I worry slightly about people sitting in cars using laptops getting arrested. I have heard of this a few times now. Are the police going to be called every time some poor salesman sitting in his car is emailing his expenses back to the office over his 3G connection?
Posted by jrawle over 9 years ago
How about if you leave your door open when you are out with a big sign saying, "please help yourself to my property". Arguably, that's the equivalent to advertising the SSID. The difference is that most houses do not come with such a sign ready-fixed.
Posted by Clearsky2 over 9 years ago
The two guys were probably acting suspiciously. Had they been hot-linking from a street café, the Bill wouldn't have noticed. There had to be some other reason for the arrest. This also means that the wireless router of the client could/would/should be confiscated as evidence as, this will have a unique DHCP Client list that identifies the MAC address of the car's occupants... unless it vapourises when the router is switched off. The two lags could also claim that they thought it was a public hot spot that they found after a bit of war-driving.

Posted by Clearsky2 over 9 years ago
Meanwhile...

" The cost of getting someone to visit and set-up your wireless network in a secure fashion seems to start at about £60 "

THAT IS CRIMINAL!!!!!!
Posted by Dawn_Falcon over 9 years ago
pushkin - And neither do people in real life automatically walk into houses as many wireless devices connect to wifi hotspots.

clearsky - no, that's low. A proper secure setup is going to need a router of about that cost for starters.
Posted by Clearsky2 over 9 years ago
Low? To configure a secure network is a case of RTFM , or , UTFW (use the firmware wizzard). Sadly, people would rather pay £'s to have an expert do what they should be able to do - because it gives them a warm glow that they are being ripped off. Sorry, protected.

Wrap your wifi router in cotton wool and place in a lead lined box and then bury the box in the garden...
Posted by humm over 9 years ago
No way is using an unsecured wireless network akin to robbing an unlocked house!!

It's more like accessing a website that was meant to be secured..

Don't forget many wireless devices are set up to automatically connect to any available network.
Posted by CARPETBURN over 9 years ago
quote"Wrap your wifi router in cotton wool and place in a lead lined box and then bury the box in the garden..."

LOL you forgot the lock on the box LOL
Posted by Dawn_Falcon over 9 years ago
Clearsky2, If people cannot RTFM, how is that my fault? Also, I've done setups for people twice, and what they actually wanted was a complex security and bandwidth limiting setup, which involved ASUS routers with custom firmware. £60 is wayyy too cheap for that.
Posted by wifigeek over 9 years ago
and what about those who actually *leave* their wireless wide open on purpose? i would be furious if the police decided to nick someone outside my house with a laptop, if i want to leave my wireless open for someone else to use, thats *my* business. not theirs.

i would be even more furious if they lifted me for surfing the web in a car using my phone as a wireless AP.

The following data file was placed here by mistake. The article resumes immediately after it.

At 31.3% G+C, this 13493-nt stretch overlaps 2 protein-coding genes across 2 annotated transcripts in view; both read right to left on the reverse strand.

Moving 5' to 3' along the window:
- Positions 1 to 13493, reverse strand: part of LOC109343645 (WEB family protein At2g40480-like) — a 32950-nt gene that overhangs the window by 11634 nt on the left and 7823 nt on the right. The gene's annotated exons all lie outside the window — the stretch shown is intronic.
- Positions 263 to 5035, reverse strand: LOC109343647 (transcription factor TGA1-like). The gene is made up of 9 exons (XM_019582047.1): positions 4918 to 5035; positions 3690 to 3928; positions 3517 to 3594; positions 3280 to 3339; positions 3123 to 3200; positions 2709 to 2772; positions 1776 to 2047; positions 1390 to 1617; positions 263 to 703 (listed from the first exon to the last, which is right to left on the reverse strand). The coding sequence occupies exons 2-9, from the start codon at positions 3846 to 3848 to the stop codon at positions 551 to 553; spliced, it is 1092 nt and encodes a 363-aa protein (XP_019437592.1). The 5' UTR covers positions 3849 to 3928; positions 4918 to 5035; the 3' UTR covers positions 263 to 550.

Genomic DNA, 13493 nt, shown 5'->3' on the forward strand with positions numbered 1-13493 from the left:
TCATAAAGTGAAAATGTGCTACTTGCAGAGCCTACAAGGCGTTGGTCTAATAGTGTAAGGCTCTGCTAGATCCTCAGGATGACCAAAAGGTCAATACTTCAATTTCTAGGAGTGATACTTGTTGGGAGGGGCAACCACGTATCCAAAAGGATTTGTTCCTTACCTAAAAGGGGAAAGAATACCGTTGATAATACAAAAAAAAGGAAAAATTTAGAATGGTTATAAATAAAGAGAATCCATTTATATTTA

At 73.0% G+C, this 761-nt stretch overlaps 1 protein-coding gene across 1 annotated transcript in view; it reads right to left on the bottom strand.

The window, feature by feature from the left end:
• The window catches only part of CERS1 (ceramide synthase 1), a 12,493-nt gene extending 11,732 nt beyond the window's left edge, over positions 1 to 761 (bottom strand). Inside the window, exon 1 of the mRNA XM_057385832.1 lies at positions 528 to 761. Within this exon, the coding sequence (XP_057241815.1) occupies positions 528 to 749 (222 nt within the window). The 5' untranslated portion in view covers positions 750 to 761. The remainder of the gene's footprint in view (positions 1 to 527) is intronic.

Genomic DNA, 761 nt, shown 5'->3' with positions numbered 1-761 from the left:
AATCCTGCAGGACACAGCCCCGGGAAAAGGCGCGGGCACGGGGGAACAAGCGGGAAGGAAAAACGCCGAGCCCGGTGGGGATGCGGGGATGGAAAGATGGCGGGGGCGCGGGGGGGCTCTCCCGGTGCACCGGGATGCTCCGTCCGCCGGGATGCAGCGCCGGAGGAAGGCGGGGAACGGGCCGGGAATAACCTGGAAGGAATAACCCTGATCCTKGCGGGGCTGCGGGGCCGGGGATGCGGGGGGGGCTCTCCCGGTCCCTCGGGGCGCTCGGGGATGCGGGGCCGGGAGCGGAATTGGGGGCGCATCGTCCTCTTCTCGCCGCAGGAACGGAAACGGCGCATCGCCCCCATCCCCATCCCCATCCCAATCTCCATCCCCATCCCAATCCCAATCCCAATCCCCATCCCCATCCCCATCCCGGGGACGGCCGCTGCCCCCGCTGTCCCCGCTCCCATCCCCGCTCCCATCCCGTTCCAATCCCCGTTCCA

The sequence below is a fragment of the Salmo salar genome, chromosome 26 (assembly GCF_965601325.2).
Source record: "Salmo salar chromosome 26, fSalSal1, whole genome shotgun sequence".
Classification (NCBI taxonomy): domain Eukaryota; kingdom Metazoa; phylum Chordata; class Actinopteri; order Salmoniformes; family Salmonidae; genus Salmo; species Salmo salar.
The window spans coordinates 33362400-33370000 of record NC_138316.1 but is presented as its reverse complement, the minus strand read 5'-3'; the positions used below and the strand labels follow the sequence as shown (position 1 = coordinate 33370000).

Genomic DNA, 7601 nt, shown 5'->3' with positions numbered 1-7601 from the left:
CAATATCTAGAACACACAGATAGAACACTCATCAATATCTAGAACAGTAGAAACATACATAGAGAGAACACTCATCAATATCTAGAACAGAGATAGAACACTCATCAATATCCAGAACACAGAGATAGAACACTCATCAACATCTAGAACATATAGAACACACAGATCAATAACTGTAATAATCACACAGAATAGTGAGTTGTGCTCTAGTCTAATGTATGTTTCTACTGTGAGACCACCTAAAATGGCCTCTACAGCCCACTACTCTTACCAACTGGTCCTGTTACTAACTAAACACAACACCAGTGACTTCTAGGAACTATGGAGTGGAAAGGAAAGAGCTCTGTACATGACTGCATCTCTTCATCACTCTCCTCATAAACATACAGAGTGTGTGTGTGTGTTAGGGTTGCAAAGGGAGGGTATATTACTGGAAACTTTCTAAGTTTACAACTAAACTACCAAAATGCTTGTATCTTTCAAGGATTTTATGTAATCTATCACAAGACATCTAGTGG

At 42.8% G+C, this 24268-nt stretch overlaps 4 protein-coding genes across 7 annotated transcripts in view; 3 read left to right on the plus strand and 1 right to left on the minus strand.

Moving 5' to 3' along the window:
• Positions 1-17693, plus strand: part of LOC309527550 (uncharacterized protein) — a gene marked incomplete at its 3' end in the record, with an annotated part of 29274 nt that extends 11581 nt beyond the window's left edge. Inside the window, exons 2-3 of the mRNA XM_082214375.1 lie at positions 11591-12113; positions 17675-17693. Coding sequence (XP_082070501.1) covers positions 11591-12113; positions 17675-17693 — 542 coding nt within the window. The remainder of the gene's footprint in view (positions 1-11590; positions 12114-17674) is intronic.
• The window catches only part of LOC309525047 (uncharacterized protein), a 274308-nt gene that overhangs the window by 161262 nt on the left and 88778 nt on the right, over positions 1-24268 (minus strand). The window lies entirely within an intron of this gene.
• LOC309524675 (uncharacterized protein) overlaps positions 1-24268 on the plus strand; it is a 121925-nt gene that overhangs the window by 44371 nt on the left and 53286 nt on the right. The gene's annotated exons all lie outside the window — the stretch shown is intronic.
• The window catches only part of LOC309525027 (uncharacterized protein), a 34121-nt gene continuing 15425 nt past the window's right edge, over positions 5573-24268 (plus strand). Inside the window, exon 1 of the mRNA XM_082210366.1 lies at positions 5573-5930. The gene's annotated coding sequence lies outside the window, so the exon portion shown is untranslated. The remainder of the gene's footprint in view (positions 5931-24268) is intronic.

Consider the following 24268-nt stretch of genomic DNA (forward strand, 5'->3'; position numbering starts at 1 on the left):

still think there is more to come from this story..
Posted by jonl60 over 9 years ago
If you set your SSID to "Private Network - No Uninvited Visitors" you will have a legal leg to stand on. Also, if the ISPs have to act on illegal downloads, the ISP customer may get kicked off the internet for someone elses downloads, so strong security is a must have.
Posted by leshewitt over 9 years ago
RE: Cost of setup for wireless.

If you want just about any tradesman to come out and do anything, it's £50 just to come to your house. Many people are not as IT literate as people who post here and wouldn't have a clue where to start, even if they did RTFM. I was an IT guy in a big company and many of the manuals didn't make any sense at all!
Posted by leshewitt over 9 years ago
The people who say "please feel free to use my network" should change their SSID to reflect that.

I advise all of my (mostly non-IT literate) friends to make sure their wireless runs WPA security. After certain high profile cases of people downloading "unsavoury content" shall I say, and getting fined or jailed for it, I wouldn't leave a network open. Presumably the "boys in blue" would start from the bad guys web site and work outwards, eventually getting to the IP address of a users router. The user would then have some awkward questions to answer!
Posted by Pete-W-Trotman over 9 years ago
What people don't realise with an unsecured network is that people can be using your line without your knowledge to download pornography and the download can be then traced to your IP. address and this can then lead to you being questioned by the police.
Posted by CARPETBURN over 9 years ago
quote"What people don't realise with an unsecured network is that people can be using your line without your knowledge to download pornography and the download can be then traced to your IP. address and this can then lead to you being questioned by the police."
LMAO what for downloading porn?????? LOL oh no i better tell the mrs no more teasing blokes online and no more mucky video downloads when shes feeling frisky and im away.
I assume you meant child porn or other similar offences where the offenders balls should be lopped off with a rusty knife.